Letters to the Editor: 2/1/2021

Dear India Currents,

The new year brings new hope in the fight to end Alzheimer’s.

As our nation renews its collective focus to end Alzheimer’s, this year can bring hope and optimism to the millions of American families affected by this disease.  2020 was a year of great uncertainty that saw those affected by Alzheimer’s at greater risk than ever before, but 2021 represents a time to be optimistic with the Inauguration of Biden’s Presidency on Jan 20th

My motivation to be a part of this movement comes from my mother who passed away just before the holidays. We are still mourning her loss while trying to overcome our frustration on the late diagnosis of Alzheimer’s which caused irreversible damage. We had to battle with the healthcare systems both in the US and India to find out the cause for her rapidly deteriorating mental faculties. The primary care physician’s timely diagnosis would have helped us prepare for what to expect and actively work on improving her condition. 

With a new Administration and a new Congress, we have new opportunities to address Alzheimer’s as a public health crisis – not just to develop a disease-altering treatment, but also to improve the quality of health care for current and future dementia patients.

More than 95% of individuals with dementia have one or more other chronic conditions such as hypertension, heart disease, and diabetes.  A person with dementia is 4.4 times more likely to have six or more other chronic conditions than someone without dementia.  Health care utilization is significantly higher among seniors with dementia than among seniors without dementia: the annual hospitalization rate is twice as high; the use of skilled nursing facilities is nearly four times higher.  In addition, on average, a senior with dementia will visit the emergency room more than once each year.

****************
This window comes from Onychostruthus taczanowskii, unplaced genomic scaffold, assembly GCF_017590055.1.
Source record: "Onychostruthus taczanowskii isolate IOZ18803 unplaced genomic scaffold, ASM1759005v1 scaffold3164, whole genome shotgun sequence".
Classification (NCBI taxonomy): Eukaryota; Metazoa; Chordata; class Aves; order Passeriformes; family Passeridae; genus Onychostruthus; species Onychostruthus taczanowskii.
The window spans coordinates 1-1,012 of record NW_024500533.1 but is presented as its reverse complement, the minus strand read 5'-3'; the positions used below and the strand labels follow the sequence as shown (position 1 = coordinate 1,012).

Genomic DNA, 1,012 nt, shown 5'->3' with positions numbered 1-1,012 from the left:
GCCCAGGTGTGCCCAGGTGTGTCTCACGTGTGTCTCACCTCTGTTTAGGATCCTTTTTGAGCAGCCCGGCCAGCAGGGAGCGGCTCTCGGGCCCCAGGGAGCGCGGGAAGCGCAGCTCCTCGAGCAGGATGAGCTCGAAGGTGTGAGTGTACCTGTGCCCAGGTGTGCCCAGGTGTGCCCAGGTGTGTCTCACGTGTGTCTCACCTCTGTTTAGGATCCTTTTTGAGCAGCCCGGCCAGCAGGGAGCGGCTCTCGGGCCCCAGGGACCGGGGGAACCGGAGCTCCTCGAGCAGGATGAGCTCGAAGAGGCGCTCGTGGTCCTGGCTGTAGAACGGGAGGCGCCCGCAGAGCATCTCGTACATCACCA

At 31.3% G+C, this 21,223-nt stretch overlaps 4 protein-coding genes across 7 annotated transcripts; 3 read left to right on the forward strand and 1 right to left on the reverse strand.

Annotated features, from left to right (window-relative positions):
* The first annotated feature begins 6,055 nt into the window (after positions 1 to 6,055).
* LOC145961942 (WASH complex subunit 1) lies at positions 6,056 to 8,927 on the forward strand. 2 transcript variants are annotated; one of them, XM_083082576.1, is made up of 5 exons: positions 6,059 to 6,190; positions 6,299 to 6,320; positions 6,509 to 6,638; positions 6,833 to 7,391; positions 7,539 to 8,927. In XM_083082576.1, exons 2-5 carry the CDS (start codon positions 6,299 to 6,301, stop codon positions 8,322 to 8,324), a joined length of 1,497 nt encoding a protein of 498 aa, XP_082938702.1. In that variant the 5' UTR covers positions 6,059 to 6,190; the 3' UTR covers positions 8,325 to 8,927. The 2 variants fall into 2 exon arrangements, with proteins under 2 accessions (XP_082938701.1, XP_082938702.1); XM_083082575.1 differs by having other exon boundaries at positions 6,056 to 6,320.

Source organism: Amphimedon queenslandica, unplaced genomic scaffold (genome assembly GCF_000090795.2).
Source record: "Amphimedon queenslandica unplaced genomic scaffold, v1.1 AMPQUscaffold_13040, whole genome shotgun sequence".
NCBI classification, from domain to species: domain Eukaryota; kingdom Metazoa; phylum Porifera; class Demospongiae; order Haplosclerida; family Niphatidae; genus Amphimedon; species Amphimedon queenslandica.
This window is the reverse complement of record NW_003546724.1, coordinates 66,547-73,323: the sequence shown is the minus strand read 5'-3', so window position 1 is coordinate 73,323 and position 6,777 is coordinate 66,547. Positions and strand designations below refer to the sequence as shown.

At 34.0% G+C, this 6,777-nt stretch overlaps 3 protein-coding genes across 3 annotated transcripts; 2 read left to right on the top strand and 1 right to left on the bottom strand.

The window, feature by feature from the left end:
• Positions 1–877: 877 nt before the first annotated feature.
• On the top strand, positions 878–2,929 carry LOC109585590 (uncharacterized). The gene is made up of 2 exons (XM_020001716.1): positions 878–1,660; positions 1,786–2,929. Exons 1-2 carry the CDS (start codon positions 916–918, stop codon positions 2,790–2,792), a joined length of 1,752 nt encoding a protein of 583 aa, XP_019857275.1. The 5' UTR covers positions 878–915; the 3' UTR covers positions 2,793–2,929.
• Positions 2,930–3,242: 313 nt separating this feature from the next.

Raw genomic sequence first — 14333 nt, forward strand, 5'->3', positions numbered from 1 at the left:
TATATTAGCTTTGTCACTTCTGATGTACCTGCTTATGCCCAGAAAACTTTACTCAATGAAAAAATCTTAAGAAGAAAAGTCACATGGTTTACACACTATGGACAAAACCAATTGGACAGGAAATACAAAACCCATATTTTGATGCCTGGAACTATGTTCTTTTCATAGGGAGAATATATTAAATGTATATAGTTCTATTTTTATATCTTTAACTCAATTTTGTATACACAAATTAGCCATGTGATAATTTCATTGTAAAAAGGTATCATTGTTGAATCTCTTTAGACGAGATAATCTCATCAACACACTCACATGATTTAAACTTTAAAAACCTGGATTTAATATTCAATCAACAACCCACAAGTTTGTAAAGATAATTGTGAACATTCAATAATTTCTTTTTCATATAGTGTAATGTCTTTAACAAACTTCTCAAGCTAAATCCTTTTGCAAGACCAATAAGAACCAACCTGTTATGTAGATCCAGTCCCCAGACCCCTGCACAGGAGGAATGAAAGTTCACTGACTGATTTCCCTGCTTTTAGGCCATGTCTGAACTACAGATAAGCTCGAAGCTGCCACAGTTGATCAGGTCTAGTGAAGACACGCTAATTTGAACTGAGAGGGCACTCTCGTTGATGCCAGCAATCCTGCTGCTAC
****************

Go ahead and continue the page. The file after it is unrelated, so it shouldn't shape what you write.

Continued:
Please join me in thanking Ro Khanna for leading in the fight to end Alzheimer’s and improve care and support for those affected. 

Deepak Rama


If you would like your opinion or perspective expressed at India Currents, do not hesitate to contact editor@indiacurrents.com with a submission or note. 

Help Mitigate Intimate Partner Violence By Taking a Survey!

(Featured Image: Illustration by Jawahir Hassan Al-Naimi/Al Jazeera)

Intimate partner violence (IPV) is a global health problem that disproportionately affects women; about 35% of women globally have experienced either physical and/or sexual violence by an intimate partner. The core elements of IPV include: physical violence, sexual violence, stalking, and psychological aggression.

In the United States, it is estimated that 35.6% of all women will experience IPV in their lifetime. IPV results in several mental and physical health issues, which has shown to disproportionately affect racial and ethnic minority and immigrant women. Literature on rates for IPV has reported that Asian American minorities have a significantly greater odds of experiencing IPV compared with other racial and ethnic groups.

Specifically, Asian Indian Americans report a 38-94% risk for lifetime experiences of violence. Research, educational outreach, and prevention programs can help educate and provide resources for Indian Americans on IPV related issues, however, these services have been criticized for an overemphasis on Western (European and American) ideologies. To create services with a better cultural perspective for Indian Americans, it is important to create a culturally relevant definition of IPV.